Human Capital & Careers

Finance Job Market Shrugs Off Fragile Economy

The appetite for full-time staff is high, while demand for temporary workers wanes.
David McCannAugust 26, 2011

The U.S. debt downgrade, the stock market’s recent swoon, and the overall tepid rate of economic recovery haven’t, at least yet, done much to alter hiring trends for finance and accounting staff.

Demand for such talent remains high relative to supply, says Andrew Reina, managing director of staffing firm Accounting Principals. Despite the high overall unemployment rate, there is insufficient availability of the talent most finance organizations are seeking.

Partly that’s because hirers have grown pickier in recent years. If a candidate doesn’t have at least 95% of the stated requirements for a job, the company usually won’t even take a look. “There is somewhat of a disconnect in terms of client expectations, given the supply pool,” notes Reina, whose firm places both temporary and permanent accountants and finance personnel, from CFOs to entry-level clerks.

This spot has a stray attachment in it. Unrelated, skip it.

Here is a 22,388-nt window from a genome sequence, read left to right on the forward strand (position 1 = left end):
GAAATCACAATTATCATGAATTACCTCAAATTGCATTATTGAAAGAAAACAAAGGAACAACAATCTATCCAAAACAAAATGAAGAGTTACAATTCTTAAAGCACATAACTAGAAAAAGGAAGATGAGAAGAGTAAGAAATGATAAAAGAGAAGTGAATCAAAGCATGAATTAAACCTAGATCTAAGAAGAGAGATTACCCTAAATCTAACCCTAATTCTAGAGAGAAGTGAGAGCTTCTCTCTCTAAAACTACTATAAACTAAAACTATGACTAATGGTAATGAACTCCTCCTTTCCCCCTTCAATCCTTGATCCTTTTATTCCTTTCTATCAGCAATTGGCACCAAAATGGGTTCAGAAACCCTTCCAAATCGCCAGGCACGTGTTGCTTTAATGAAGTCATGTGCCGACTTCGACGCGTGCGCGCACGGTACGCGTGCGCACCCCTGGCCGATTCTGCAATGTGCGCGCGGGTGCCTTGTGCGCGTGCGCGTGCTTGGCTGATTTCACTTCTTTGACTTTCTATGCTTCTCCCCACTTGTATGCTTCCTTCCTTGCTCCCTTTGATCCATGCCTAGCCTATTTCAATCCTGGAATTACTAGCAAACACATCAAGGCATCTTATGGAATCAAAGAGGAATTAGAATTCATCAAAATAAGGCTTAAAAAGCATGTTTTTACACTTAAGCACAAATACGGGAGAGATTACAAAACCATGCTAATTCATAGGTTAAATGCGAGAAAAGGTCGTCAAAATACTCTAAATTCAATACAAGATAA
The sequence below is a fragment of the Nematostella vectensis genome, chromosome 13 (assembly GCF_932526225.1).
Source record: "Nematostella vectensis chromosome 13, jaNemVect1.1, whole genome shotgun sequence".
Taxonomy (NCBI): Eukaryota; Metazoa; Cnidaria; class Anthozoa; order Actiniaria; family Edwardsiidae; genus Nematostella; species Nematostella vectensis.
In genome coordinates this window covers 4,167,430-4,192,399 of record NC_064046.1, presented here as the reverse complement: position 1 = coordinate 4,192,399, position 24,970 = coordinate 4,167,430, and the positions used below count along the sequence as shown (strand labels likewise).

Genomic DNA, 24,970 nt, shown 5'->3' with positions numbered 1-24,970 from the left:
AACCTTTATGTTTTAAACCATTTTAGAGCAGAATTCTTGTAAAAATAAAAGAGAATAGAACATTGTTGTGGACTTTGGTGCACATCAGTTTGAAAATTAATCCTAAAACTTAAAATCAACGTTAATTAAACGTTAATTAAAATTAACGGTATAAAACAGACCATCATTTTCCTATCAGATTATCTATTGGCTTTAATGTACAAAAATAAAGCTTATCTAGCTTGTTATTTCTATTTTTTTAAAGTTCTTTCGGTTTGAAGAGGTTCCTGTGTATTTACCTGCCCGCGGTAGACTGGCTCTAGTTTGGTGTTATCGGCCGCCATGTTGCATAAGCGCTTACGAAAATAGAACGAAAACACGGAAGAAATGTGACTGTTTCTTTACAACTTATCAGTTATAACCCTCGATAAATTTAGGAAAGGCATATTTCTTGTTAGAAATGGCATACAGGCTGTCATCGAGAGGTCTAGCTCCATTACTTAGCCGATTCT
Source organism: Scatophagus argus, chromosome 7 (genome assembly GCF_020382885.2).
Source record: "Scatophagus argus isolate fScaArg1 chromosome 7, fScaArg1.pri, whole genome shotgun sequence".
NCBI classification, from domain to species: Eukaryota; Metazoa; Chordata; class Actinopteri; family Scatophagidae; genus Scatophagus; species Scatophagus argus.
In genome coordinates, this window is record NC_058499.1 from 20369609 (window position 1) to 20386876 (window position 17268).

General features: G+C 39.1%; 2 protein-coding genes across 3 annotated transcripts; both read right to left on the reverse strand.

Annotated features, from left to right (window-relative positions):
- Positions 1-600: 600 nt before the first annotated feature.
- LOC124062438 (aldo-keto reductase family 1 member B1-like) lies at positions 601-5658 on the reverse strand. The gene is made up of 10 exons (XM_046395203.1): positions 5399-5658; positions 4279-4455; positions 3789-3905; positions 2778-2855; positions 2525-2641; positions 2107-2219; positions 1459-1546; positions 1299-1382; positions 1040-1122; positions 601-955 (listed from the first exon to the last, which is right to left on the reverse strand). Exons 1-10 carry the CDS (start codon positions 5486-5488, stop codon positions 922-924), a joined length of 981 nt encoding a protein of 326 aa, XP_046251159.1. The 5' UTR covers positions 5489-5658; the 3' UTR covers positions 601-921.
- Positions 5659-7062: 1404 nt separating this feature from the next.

It’s easy to forget that just a few weeks back, equity markets were at three-year highs. Starting a few months ago, Reina says, “our permanent business for entry and midlevel people got hot, and there is still a healthy appetite for that now.”

One reason for that: budget restraints installed in 2009 and 2010, when companies winnowed full-time positions in favor of temps and consultants, were eased for this year. And there is a natural limit to the level of such workers a finance department can tolerate, because when they leave, all the institutional knowledge they acquired leaves with them. The temporary-placement business for Accounting Principals has tapered off to where it was a year ago.

It’s not that the uncertain present economic conditions don’t put negative pressure on hiring. Rather, if such conditions were not present, the hiring market would be even hotter than it is. “We continue to see an uptick in permanent job orders and rigid hiring requirements,” says Reina. “The material impact of things like the debt downgrade has not been what a lot of people predicted.”